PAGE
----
How To Change Your Investing Style

It’s easy to adopt a balanced approach to investing but sticking to it is much harder. If you recently switched to a balanced allocation, you might be tempted by the stock market’s January rally. Options can help you stay with the plan. If you are more interested in preparing for retirement, there’s a way to do that too. Although I discourage market timing, there are much better approaches to timing the market than following fear and greed.

Some options can help you to avoid giving in to greed and going back to a stock-heavy portfolio. The right call options make enormous amounts of money if the market does well without exposing you to large losses. You can usually buy a one-year 20% out of the money call on the 2x leveraged stock ETF SSO for less than 5% of the price of the underlying ETF. Putting a little bit into these calls is a potential cure for your fear of missing out. Anything more than 5% in derivatives is usually hazardous to your wealth. After another market crash inevitably occurs, you can stop buying calls entirely. You’ll be glad that you missed out on massive losses during the bear market. In the long run, most investors prefer the steady returns of a balanced allocation without any calls.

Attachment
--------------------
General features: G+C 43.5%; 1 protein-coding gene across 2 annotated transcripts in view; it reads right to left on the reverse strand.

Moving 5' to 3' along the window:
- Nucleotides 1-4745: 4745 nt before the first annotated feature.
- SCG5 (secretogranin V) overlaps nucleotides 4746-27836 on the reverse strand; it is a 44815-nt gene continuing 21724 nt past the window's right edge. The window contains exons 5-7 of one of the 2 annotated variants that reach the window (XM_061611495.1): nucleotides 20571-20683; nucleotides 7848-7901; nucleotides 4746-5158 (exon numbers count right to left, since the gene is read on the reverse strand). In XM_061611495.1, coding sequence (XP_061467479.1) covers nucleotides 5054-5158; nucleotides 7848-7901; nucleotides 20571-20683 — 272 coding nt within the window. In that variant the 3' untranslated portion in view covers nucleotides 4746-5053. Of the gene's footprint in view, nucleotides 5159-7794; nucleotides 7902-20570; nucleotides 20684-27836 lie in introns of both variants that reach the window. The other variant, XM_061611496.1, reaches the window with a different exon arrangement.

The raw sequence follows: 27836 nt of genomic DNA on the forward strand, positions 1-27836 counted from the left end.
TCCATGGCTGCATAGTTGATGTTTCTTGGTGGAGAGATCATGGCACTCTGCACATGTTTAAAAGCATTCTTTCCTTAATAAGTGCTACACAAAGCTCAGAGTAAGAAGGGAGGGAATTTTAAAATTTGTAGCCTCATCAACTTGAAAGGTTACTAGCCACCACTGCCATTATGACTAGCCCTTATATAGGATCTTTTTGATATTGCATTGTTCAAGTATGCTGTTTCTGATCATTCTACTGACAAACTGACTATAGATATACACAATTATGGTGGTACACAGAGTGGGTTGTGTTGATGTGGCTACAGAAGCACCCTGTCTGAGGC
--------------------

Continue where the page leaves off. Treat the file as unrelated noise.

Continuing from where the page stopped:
Gradual change is much easier, especially for investors approaching retirement. Rather than suddenly switching to a balanced approach, you could change your investments over time. For example, you can add another three percentage points to gold and bonds each year. You would have 94% stocks, 3% gold, and 3% bonds in the first year. By the second year, it would be at 88% stocks, 6% gold, and 6% bonds. You would finally reach a retirement allocation of 40% stocks, 30% gold, and 30% bonds at the end of ten years. Best of all, there is no market timing risk with gradual change.

Market timing is another way to change asset allocations, but it is riskier than most people think. Many investors were panicking and selling stocks in 2008, but Warren Buffett was buying. No wonder Buffett’s most famous advice is to, “Be greedy when others are fearful, and fearful when others are greedy.” After the market rally in January, most investors are feeling greedy again. Contrarian technical indicators like RSI and MACD are much better guides than our emotions. It turns out that a rally is often a “signal” to sell stocks rather than buy them. Contrarian technical indicators can also be combined with a gradual change to create a long-term plan.

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